Maine’s system to protect children from abuse is under siege and strained by a multitude of factors, including staffing, the opioid crisis, caseloads for Child Protective Services workers and a surge in complaints of suspected abuse.

MARISSA KENNEDY:
Stockton Springs girl died of blunt force trauma in February.

The state is struggling to protect children, according to child abuse experts, social services workers, Democratic and Republican leaders and Gov. Paul LePage, who on Thursday said the system has “major, major holes.”Since 2011, the number of children in state care has increased by 40 percent, and since the late 2000s caseloads for child protective workers have gone up by about 50 percent. Physical abuse cases increased by 52 percent from 2008 to 2016, while reports of suspected child abuse and neglect jumped 31 percent, from 6,313 cases in 2008 to 8,279 in 2016, according to the Maine Department of Health and Human Services.

Child Protective Services, a division of the Department of Health and Human Services, is under intense scrutiny after two girls who suffered prolonged abuse died in the past three months: Marissa Kennedy, 10, of Stockton Springs and Kendall Chick, 4, of Wiscasset. Their parents or caregivers are facing criminal charges.

Government investigations have been launched, but three weeks after Marissa Kennedy’s death, it’s unclear yet exactly what the problems are with child protective services or how they could be solved.

LePage said on Thursday that systemic changes are needed in a department that his administration has run for nearly eight years, including addressing caseworker “burnout.”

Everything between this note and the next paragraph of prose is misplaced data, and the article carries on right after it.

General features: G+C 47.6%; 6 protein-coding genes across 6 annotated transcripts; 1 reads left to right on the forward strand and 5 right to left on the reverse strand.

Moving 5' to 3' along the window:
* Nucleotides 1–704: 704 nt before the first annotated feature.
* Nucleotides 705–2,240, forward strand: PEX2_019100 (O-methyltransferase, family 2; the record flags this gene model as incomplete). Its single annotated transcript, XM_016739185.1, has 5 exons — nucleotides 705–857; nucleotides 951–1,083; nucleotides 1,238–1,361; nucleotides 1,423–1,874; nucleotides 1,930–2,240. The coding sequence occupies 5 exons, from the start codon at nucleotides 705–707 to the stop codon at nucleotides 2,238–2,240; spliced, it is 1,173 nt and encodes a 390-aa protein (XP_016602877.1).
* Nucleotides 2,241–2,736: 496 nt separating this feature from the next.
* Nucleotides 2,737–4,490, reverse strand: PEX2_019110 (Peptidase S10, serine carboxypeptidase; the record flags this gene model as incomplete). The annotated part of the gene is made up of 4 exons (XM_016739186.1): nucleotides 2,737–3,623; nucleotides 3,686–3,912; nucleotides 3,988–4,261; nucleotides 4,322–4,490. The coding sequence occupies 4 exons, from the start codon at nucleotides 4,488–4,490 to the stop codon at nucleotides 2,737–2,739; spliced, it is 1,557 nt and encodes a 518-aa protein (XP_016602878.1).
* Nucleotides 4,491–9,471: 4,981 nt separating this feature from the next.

The number of child protective caseworkers declined slightly after LePage took office – from 155 to 145 in 2011 – while the state was on the cusp of a major upswing in child abuse being reported, according to a federal report.

LePage did not commit to increasing the child protective workforce but said two reforms would likely be an upgrade to the child protection computer system and additional training for employees.

Kendall Chick, a 4-year-old Wiscasset girl, died of blunt force trauma in December.

The Legislature’s watchdog agency, the Office of Program Evaluation and Government Accountability, is also reviewing the two child deaths and child protective practices. The OPEGA investigation could take three months or longer.

Health and Human Services Commissioner Ricker Hamilton was not available for interviews last week, according to DHHS spokeswoman Emily Spencer.

Whether the caseload and abuse trends signify a degradation of the child protective system, or whether other factors are more significant – such as the opioid crisis and cuts to public assistance programs under the LePage administration – is unclear.

Experts and those who have worked either for or closely with the child protective system say the system is complex, problems are not easy to identify and solutions are not simple.

Mark Moran, a social worker and family service and support team coordinator at Eastern Maine Medical Center in Bangor, said more children may be in harm’s way, in part because of the opioid crisis. In 2016, DHHS removed 411 children from Maine homes where a parent’s drug use put them at risk, a 45 percent increase from 2009.

“We’re seeing that in the hospitals; more kids are showing up with serious injuries for evaluation,” Moran said. “Removing kids from families is not a benign intervention. But we have to protect children.”

AFTER MAKING PROGRESS, ‘MAINE IS NOW REGRESSING’

By the end of former Democratic Gov. John Baldacci’s second term in 2011, Maine was considered one of the top states in the nation for protecting children, and was winning national awards, including from the Annie E. Casey Foundation, a leading nonprofit that advocates for child welfare.

Now, many of the indicators of a well-functioning system are showing signs of deterioration, said Richard Wexler, executive director of the National Coalition for Child Protection Reform, a Washington-based nonprofit think tank.

“They had made a great deal of progress, but Maine is now regressing and the horror stories are returning,” Wexler said.